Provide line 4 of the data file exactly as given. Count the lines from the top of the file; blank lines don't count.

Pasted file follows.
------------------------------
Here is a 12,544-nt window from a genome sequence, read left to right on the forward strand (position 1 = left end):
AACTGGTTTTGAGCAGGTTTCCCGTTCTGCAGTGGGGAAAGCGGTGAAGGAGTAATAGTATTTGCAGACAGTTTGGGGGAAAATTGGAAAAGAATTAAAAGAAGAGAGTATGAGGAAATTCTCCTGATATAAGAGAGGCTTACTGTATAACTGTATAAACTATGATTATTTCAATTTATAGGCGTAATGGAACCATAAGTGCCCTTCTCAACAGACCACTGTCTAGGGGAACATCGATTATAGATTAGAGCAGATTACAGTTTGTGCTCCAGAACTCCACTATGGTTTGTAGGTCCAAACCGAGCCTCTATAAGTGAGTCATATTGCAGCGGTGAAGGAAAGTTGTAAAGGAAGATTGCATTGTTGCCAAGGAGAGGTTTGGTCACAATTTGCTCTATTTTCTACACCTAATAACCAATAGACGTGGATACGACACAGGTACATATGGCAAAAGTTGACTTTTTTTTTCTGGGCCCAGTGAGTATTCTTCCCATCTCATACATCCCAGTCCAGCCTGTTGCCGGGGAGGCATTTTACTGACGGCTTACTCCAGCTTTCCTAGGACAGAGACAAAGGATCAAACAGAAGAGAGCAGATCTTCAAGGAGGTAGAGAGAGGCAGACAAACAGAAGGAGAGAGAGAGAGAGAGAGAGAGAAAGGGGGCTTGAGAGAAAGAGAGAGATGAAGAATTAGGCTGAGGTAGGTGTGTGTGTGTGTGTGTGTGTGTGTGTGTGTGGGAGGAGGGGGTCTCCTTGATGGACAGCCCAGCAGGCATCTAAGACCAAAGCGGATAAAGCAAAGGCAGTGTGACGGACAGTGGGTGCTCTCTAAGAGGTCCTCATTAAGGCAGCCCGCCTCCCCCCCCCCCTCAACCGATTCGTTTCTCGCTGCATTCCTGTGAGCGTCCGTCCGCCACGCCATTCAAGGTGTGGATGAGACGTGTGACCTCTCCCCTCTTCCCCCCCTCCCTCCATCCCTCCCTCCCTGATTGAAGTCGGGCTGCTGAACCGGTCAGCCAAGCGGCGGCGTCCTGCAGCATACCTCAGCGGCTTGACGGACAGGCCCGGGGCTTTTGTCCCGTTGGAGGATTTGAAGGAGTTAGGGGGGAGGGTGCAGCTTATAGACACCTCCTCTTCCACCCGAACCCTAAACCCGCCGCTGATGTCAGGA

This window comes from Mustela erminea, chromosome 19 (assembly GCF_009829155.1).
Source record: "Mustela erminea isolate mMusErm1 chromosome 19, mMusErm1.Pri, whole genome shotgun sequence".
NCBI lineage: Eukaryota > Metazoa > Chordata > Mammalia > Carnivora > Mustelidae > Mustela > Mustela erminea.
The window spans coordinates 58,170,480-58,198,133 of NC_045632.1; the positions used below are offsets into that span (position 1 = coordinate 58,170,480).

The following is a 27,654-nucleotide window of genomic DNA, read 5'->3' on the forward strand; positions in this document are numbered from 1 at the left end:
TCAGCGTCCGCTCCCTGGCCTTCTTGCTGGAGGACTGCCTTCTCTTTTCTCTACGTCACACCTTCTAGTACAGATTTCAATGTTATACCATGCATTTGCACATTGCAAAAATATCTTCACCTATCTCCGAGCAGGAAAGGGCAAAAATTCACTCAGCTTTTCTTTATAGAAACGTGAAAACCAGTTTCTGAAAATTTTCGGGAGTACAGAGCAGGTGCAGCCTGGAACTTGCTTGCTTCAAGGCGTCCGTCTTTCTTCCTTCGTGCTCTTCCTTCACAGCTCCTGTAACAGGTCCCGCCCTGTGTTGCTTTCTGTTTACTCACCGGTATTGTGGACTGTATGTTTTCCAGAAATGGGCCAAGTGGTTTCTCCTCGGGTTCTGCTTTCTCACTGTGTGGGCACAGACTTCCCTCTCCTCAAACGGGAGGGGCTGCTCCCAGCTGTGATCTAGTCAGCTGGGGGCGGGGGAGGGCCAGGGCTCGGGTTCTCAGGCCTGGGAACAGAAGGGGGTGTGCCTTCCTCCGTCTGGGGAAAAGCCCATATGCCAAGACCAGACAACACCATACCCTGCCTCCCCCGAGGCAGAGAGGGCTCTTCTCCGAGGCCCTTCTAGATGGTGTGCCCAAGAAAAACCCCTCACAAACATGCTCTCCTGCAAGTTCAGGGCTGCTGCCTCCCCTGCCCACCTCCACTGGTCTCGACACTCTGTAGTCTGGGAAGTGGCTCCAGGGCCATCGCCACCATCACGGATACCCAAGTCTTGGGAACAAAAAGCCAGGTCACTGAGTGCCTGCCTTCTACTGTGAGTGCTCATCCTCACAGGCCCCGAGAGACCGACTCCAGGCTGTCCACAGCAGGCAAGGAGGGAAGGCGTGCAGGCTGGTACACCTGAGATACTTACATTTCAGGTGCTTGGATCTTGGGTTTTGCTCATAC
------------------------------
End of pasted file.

Source record: "Mustela erminea isolate mMusErm1 chromosome 19, mMusErm1.Pri, whole genome shotgun sequence".